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I am told that my whole house fan motor is no longer repairable. It is a 1/2 HP Robbins & Myers dating from 1966 and weighs about 51#. The Hunter fan documentation says the motor is the right size for the fan, which is 42" in diameter. The motor repair place claims that to get the necessary power in a new motor, I should upgrade to 1 HP. Why would that be?

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    Are you asking us why someone else said something? Seems like a question for them.
    – isherwood
    Aug 4 '21 at 23:49
  • Your wording suggests that you've had to repair the motor previously, implying that it's failed a few times already. You might be able to answer your own question based on the failure mode(s) of the motor (windings, bearings, capacitor if equipped, starter+start windings if equipped).
    – HikeOnPast
    Aug 5 '21 at 17:55
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To my knowledge motor HP has not changed. I would go with the manufacturer's recommendations, the original motor lasted over 50 years. If you go to a 1HP motor the shaft size will probably change. You also need to consider the electrical side of this. Is the fan electrical feed large enough to operate a 1 HP motor? Are the thermostat and switches rated for that HP they have to be rated for the 1 HP rating you will need. A 15A breaker is OK for 1/2 HP however a 20A breaker is borderline for a 1HP motor. Breaker is sized at least 1.25 times the full motor load. Is it direct drive or pulley driven. With the above I would ask them to explain why the larger motor and what would the advantage be. You already know you get a lot of life from a 1/2 HP motor.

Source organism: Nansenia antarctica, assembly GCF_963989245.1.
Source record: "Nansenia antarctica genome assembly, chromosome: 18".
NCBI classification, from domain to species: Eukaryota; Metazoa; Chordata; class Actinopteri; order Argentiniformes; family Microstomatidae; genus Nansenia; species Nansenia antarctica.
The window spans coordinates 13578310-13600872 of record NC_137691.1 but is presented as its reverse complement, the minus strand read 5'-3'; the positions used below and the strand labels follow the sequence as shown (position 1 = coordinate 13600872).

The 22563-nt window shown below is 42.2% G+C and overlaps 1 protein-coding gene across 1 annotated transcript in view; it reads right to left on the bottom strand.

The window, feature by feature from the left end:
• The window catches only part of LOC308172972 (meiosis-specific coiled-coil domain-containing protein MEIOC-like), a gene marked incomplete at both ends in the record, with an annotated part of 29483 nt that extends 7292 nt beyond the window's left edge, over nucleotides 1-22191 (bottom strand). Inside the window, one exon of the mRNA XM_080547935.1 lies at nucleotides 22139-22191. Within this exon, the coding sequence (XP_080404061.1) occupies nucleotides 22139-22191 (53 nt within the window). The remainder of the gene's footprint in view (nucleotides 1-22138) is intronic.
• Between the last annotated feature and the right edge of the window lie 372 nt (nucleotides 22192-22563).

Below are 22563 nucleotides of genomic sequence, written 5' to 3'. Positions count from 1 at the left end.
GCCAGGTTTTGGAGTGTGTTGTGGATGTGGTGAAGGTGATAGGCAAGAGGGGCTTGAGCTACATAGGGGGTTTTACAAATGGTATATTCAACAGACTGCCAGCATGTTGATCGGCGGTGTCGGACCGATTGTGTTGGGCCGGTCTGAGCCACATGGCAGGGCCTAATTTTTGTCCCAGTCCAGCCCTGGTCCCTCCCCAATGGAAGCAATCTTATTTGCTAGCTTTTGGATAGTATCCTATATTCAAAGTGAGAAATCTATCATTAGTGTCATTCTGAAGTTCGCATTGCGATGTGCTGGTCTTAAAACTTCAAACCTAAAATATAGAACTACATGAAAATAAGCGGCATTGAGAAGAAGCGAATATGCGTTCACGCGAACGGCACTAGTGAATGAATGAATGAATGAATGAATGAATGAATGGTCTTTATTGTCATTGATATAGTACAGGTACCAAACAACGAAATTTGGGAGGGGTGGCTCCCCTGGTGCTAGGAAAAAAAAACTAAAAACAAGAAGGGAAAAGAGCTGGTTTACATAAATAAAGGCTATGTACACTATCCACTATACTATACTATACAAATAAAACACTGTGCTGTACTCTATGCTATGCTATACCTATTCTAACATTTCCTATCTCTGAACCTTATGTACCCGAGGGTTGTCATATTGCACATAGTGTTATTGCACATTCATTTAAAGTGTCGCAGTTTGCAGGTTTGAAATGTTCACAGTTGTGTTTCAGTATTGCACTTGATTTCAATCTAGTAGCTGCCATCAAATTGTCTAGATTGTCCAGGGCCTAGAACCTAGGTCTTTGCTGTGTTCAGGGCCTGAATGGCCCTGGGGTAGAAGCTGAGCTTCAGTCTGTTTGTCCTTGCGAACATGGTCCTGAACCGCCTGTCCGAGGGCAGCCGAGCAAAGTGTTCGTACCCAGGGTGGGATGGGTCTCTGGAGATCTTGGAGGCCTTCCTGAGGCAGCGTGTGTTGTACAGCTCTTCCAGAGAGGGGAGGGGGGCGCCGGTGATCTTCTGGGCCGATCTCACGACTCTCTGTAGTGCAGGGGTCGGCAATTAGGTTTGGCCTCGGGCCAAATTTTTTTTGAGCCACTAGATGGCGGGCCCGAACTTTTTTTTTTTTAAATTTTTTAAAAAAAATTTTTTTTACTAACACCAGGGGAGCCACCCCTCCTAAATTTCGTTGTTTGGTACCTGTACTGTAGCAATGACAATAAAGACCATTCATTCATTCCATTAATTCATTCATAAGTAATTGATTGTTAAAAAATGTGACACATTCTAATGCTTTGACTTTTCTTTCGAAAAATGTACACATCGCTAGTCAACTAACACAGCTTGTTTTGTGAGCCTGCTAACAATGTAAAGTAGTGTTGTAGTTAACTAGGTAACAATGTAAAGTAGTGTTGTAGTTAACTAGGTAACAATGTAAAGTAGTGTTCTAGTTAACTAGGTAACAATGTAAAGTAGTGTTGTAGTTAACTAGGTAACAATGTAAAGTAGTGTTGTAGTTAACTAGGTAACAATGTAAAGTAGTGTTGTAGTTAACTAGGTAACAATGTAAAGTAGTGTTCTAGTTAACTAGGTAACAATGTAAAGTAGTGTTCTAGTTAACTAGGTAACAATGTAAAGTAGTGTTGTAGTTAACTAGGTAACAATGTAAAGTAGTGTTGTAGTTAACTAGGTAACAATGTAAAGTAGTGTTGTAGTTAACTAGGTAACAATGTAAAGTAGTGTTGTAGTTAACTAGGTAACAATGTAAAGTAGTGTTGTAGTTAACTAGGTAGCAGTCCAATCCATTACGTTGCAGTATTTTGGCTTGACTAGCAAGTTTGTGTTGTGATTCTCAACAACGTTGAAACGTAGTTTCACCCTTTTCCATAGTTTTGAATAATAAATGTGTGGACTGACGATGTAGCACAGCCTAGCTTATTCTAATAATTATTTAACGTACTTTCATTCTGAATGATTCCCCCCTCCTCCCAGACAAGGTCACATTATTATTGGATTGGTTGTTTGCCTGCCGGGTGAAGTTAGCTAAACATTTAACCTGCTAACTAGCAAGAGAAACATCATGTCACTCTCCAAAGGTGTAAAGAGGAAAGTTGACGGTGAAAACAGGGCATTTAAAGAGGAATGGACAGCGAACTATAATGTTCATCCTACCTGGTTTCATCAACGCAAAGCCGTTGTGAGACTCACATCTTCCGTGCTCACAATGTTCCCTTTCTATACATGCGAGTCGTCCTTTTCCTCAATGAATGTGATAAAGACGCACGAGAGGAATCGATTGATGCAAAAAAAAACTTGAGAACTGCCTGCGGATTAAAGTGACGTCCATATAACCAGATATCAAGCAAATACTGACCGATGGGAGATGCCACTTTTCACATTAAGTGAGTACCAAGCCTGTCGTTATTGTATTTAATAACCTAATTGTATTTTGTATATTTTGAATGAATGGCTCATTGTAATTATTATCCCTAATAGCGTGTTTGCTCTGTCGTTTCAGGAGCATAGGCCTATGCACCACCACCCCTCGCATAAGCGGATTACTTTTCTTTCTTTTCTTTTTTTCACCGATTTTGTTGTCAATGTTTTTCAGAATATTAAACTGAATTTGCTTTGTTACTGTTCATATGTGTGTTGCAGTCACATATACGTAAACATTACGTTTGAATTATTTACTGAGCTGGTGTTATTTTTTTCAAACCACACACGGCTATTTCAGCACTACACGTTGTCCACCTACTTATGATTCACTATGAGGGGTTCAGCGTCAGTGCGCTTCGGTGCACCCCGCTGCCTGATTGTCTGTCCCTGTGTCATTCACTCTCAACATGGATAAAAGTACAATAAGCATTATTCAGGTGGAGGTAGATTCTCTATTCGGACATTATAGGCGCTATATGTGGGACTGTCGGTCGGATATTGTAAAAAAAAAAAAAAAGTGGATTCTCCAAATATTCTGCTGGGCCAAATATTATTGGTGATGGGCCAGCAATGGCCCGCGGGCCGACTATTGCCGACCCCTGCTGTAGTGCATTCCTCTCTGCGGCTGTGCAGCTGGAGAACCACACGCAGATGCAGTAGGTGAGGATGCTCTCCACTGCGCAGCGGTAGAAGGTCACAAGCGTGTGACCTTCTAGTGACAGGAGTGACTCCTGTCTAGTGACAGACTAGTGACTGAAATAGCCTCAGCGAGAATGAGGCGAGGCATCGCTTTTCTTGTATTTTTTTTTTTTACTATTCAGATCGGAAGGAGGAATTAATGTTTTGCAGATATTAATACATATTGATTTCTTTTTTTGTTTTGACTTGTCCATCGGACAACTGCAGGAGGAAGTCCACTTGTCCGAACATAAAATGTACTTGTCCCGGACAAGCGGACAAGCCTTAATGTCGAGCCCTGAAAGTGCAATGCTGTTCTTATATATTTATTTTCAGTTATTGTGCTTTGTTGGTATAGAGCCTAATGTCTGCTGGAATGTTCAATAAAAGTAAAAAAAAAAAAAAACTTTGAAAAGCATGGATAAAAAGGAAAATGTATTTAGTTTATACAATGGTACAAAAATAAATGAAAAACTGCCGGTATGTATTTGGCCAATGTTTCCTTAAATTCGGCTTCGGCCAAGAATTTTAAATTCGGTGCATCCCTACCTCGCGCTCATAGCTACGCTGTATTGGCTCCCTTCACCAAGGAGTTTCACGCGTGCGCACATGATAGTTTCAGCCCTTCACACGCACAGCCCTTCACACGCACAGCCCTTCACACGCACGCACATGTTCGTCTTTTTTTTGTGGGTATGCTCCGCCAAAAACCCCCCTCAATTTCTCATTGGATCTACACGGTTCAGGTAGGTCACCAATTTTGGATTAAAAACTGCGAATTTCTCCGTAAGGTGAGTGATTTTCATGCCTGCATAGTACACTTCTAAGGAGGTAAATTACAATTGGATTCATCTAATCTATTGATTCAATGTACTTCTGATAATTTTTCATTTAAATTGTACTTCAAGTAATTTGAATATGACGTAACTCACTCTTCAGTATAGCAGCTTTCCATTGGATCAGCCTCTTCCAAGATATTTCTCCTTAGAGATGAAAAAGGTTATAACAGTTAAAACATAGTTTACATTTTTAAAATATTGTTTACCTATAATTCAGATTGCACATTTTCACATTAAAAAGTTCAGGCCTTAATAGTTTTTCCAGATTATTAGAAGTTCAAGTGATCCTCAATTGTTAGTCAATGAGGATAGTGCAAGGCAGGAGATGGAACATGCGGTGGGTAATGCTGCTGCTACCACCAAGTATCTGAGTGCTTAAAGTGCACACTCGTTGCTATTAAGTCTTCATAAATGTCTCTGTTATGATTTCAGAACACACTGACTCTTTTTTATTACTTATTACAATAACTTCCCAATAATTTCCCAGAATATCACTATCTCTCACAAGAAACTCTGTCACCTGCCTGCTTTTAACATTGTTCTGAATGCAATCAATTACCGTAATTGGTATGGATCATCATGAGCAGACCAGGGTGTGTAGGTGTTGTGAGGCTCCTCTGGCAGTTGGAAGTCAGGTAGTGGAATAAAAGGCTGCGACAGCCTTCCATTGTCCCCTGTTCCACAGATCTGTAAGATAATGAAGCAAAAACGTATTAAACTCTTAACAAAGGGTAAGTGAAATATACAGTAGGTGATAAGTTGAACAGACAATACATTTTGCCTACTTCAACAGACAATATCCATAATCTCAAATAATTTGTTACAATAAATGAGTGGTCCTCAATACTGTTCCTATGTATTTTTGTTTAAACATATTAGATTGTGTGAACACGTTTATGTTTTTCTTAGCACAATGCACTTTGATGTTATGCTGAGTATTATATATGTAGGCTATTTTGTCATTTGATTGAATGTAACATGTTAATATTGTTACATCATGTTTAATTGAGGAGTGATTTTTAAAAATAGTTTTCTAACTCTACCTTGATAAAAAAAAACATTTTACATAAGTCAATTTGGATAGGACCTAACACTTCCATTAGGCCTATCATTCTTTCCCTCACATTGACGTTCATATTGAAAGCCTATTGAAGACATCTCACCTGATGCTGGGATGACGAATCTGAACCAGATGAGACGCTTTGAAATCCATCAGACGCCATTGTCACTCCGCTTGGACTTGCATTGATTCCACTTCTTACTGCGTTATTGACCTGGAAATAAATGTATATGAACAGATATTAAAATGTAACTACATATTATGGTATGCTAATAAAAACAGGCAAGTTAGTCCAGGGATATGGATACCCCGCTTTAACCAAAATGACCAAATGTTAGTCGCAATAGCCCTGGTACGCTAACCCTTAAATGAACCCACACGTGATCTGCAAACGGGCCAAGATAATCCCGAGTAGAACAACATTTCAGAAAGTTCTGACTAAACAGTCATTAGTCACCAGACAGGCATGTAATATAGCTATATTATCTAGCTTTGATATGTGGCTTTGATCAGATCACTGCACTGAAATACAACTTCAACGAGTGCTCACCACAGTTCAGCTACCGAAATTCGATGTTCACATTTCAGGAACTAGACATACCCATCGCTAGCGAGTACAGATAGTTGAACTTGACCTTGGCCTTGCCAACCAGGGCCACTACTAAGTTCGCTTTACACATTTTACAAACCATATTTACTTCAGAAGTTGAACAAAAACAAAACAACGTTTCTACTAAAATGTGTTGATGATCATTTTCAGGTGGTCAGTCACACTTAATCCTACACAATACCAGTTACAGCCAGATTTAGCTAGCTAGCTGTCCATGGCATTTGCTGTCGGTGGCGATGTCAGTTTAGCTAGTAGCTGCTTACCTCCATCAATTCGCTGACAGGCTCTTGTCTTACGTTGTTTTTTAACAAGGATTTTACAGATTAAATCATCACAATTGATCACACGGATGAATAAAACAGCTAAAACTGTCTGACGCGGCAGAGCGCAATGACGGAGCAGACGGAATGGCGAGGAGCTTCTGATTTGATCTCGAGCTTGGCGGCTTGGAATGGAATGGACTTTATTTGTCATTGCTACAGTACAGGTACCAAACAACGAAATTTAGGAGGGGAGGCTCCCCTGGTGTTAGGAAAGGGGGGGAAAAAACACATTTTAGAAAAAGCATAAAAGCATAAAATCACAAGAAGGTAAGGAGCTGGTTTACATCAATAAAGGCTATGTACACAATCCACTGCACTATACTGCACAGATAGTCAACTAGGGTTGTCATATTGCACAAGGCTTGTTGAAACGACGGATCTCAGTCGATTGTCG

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When I had to replace the fan motor on my whole house fan I increased the HP to the next size which in my case was a 3/4HP motor. My professional opinion is that most older motors would actually produce more HP than advertised. Also, to make my fan more user friendly, I installed a 2 speed motor that had to have a 2 speed switch and wiring change that would yield a lower air flow at a much reduced noise level for say when running the fan at night when you are trying to sleep. My wife was pleased and thanked me for the exhaust fan upgrade.

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  • You did this but provide no evidence that your wiring was up to code for the rated power Aug 5 '21 at 16:54
  • Pardon me, @Carl Witthoft, I didn't know that I had to write a complete essay on the change I made. I was just telling the OP what I did and that it performed well. And why yes, I had a registered electrician do the work so I knew it was up to "code" in my area.
    – d.george
    Aug 5 '21 at 18:34
  • @dg when you throw in "professional opinion" then one expects some professional substantiation. All you had to say was that a licensed pro did the install, and state whether rewiring or a change in breaker was required Aug 5 '21 at 18:38

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